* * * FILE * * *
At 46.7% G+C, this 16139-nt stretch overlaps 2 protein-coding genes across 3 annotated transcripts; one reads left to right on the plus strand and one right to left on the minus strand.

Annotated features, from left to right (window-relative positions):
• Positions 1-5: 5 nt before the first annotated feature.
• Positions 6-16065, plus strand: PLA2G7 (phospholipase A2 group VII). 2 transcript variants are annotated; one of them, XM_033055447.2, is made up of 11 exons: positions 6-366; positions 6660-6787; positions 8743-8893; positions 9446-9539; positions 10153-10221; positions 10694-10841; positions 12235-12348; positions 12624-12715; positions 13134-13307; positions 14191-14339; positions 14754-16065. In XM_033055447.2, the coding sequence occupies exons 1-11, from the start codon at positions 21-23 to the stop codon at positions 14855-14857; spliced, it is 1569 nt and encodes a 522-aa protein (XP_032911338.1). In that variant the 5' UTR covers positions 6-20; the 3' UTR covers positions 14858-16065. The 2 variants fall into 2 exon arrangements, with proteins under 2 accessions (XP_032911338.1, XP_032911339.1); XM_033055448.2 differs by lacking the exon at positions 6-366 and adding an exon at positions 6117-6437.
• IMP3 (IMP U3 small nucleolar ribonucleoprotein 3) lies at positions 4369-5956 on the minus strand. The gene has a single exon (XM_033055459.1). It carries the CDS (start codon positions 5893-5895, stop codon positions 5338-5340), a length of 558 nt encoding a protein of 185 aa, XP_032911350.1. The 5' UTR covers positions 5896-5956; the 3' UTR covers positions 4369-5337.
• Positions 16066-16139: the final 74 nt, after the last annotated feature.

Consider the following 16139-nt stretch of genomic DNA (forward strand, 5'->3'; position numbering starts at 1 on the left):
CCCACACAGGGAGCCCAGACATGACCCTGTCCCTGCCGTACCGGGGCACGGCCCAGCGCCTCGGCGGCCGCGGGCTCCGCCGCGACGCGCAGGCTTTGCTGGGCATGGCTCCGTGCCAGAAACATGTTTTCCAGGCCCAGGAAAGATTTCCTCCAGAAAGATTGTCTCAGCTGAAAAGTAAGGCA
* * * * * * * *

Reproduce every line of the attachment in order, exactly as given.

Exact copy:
At 46.7% G+C, this 16139-nt stretch overlaps 2 protein-coding genes across 3 annotated transcripts; one reads left to right on the plus strand and one right to left on the minus strand.

Annotated features, from left to right (window-relative positions):
• Positions 1-5: 5 nt before the first annotated feature.
• Positions 6-16065, plus strand: PLA2G7 (phospholipase A2 group VII). 2 transcript variants are annotated; one of them, XM_033055447.2, is made up of 11 exons: positions 6-366; positions 6660-6787; positions 8743-8893; positions 9446-9539; positions 10153-10221; positions 10694-10841; positions 12235-12348; positions 12624-12715; positions 13134-13307; positions 14191-14339; positions 14754-16065. In XM_033055447.2, the coding sequence occupies exons 1-11, from the start codon at positions 21-23 to the stop codon at positions 14855-14857; spliced, it is 1569 nt and encodes a 522-aa protein (XP_032911338.1). In that variant the 5' UTR covers positions 6-20; the 3' UTR covers positions 14858-16065. The 2 variants fall into 2 exon arrangements, with proteins under 2 accessions (XP_032911338.1, XP_032911339.1); XM_033055448.2 differs by lacking the exon at positions 6-366 and adding an exon at positions 6117-6437.
• IMP3 (IMP U3 small nucleolar ribonucleoprotein 3) lies at positions 4369-5956 on the minus strand. The gene has a single exon (XM_033055459.1). It carries the CDS (start codon positions 5893-5895, stop codon positions 5338-5340), a length of 558 nt encoding a protein of 185 aa, XP_032911350.1. The 5' UTR covers positions 5896-5956; the 3' UTR covers positions 4369-5337.
• Positions 16066-16139: the final 74 nt, after the last annotated feature.

Consider the following 16139-nt stretch of genomic DNA (forward strand, 5'->3'; position numbering starts at 1 on the left):
CCCACACAGGGAGCCCAGACATGACCCTGTCCCTGCCGTACCGGGGCACGGCCCAGCGCCTCGGCGGCCGCGGGCTCCGCCGCGACGCGCAGGCTTTGCTGGGCATGGCTCCGTGCCAGAAACATGTTTTCCAGGCCCAGGAAAGATTTCCTCCAGAAAGATTGTCTCAGCTGAAAAGTAAGGCA